Modern note-taking apps as a whole owe a lot to Microsoft OneNote, which came out way back in 2003. Of course, being a frontrunner doesn’t mean much by itself, but OneNote is still one of the best note-taking apps. In this comprehensive OneNote review, we will go over its many great features and also look at how it can stand to improve in certain areas.
OneNote manages to outperform Evernote in a lot of ways, thanks to its wide array of features including optical character recognition (OCR), audio and video recordings, ink-to-text conversion and dictating. Best of all, OneNote’s services are completely free. To use it, all you need is a Microsoft account. If you are already using Office 365, Outlook or other Microsoft apps, simply log in with your credentials.
Microsoft OneNote is one of the best note-taking apps that you can use. With advanced tools that include OCR, ink-to-text conversion, dictation, and audio and video recording, OneNote is a fantastic notes application for everyday work that you can access on most devices.
Microsoft OneNote is useful for business, school or private needs. It is a great app that can be used for just about anything concerning notes. It provides an easy way to create and search for notes and share them via cloud storage, and it comes with some of the best and most powerful tools that every user should take full advantage of.
While Evernote definitely has the advantage in most areas and is the overall winner, Microsoft OneNote has some unique tools that Evernote currently lacks in its most recent version. Our advice is to try both out and see which one you like best. You can read all about this in our Evernote vs OneNote showdown.
Yes, OneNote is a free application for anyone with a Microsoft account. Every user gets 5GB of free cloud storage space.
OneNote is a note-taking app produced by Microsoft. It’s one of the best note-taking apps available, especially for Microsoft users, who can use the program for free.
Strengths & Weaknesses
- Free with Microsoft accounts
- Advanced features
- UI similar to Microsoft Office 365
- Syncing can take a while
- Substandard mobile app
- Mediocre web clipping extension
Microsoft OneNote is packed with many features that go beyond just taking notes; it also provides you with several ways to convert images to text. For example, the OCR tool allows you to take a picture of a document, business card, flyer or whiteboard, then extract that text. You can then save that text in OneNote, Microsoft Word or Outlook.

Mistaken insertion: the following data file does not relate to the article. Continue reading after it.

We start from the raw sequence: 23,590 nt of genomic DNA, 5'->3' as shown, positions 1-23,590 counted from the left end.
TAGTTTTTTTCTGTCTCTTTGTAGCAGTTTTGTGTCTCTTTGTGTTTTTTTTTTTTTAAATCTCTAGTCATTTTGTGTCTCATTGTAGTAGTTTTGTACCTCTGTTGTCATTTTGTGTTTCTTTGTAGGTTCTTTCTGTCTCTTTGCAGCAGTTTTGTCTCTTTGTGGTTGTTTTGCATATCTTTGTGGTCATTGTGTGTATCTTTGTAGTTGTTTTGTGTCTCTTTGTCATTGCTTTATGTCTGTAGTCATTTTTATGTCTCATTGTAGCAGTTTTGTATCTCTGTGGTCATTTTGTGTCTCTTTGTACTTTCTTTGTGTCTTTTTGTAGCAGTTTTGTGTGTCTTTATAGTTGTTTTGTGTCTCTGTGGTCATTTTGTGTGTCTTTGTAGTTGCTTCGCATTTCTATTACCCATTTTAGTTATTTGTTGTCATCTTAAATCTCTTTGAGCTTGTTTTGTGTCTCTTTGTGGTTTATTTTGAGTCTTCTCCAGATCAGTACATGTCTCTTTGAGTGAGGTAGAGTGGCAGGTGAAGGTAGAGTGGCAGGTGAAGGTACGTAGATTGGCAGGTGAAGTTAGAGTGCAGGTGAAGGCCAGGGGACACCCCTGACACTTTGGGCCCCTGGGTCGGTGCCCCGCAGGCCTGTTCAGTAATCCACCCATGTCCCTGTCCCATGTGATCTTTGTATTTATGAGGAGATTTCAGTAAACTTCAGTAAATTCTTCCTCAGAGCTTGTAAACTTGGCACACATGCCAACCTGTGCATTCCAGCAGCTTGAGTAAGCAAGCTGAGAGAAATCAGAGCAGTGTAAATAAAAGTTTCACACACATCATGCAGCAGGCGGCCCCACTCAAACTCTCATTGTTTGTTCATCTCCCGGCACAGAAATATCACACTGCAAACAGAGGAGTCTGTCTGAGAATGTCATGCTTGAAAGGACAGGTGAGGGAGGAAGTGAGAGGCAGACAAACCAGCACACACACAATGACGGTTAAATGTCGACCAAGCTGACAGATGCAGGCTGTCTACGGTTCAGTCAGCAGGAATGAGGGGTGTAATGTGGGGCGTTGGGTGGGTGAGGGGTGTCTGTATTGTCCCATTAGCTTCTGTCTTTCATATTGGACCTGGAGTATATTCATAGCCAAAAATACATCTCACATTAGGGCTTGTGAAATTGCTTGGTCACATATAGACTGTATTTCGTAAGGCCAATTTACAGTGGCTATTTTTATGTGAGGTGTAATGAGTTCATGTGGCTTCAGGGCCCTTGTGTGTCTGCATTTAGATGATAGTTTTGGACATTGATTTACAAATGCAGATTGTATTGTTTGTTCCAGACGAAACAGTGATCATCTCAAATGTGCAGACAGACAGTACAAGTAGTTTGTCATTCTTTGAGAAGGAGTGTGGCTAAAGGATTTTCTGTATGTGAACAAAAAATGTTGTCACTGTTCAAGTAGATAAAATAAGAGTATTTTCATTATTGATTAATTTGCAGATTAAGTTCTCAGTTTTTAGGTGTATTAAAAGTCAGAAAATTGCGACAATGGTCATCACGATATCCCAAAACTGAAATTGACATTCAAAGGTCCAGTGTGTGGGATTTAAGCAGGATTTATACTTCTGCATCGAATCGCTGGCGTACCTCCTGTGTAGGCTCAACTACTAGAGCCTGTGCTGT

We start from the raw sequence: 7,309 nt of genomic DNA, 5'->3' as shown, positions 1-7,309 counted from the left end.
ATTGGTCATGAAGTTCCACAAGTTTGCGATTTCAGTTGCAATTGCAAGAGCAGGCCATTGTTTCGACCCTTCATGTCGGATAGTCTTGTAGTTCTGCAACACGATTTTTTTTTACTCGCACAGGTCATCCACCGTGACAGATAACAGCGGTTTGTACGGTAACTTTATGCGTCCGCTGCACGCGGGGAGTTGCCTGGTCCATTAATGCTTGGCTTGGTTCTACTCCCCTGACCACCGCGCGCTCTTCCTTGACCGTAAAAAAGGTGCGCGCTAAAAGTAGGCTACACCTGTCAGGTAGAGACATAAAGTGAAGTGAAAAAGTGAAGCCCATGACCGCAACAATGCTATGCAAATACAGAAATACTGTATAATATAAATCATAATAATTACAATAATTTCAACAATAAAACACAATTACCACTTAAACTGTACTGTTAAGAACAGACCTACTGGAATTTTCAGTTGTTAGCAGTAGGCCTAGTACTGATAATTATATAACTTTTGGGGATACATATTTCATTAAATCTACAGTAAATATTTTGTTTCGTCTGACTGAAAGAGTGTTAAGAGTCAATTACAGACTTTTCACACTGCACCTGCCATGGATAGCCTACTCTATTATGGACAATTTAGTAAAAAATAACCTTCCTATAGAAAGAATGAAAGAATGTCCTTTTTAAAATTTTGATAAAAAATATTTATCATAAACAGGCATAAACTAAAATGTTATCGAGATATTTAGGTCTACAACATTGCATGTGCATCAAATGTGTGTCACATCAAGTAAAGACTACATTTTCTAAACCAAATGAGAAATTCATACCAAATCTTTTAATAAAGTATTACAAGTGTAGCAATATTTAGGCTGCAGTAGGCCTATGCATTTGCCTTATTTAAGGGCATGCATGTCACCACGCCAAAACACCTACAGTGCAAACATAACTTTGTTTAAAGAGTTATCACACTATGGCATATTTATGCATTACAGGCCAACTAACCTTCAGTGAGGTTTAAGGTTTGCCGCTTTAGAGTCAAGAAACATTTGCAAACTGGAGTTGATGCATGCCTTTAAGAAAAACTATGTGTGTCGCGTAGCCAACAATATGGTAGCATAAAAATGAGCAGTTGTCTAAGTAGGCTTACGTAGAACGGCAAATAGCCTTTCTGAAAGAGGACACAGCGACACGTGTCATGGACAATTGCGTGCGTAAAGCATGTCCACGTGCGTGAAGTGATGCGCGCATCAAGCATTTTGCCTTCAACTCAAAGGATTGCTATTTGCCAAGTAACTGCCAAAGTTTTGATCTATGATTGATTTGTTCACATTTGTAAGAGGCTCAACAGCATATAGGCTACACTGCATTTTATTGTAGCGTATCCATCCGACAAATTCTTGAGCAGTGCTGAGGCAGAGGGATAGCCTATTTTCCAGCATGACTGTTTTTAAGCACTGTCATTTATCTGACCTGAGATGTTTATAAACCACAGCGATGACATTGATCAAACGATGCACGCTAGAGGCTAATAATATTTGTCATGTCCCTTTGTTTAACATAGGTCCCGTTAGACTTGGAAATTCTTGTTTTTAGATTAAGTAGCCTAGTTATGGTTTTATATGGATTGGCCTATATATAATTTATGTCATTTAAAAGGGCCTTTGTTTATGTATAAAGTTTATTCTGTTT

OCR’s efficiency depends on several factors. These include image quality, the complexity of the characters it is scanning and the legibility of the handwritten notes. So always make sure to double-check if it recognizes everything correctly. Even if OCR doesn’t catch every letter, it is still an indispensable time-saver, especially for companies and small business owners.
Using the ink-to-text conversion feature, your written notes can be converted into editable text in just a couple of clicks. OneNote does a good job of identifying various scribbles and matching them to the appropriate characters. As long as the drawing source resembles the intended character, odds are high that the OneNote app will be able to read and show it as intended.
Text-formatting options are likewise plentiful. It has all the options for editing text that a quality word processor — like Dropbox Paper and Google Docs — should have, including using different headings and inserting files, links, tables and drawings into your notes.
Video & Audio
Another advantage OneNote has over its one note-taking rival, Evernote, is its audio and video recording capabilities, which aren’t limited to photos like most note-taking apps. With this tool, you will be able to take short video clips of meetings, conferences and lectures. This media content can then be shared online to different OneNote accounts or stored on the cloud.
While these are helpful tools, you cannot use them for more advanced purposes such as video conferencing. It’s best to employ video editing software if you want to clean up the source files before you add them to your pages or share them on the cloud for work purposes.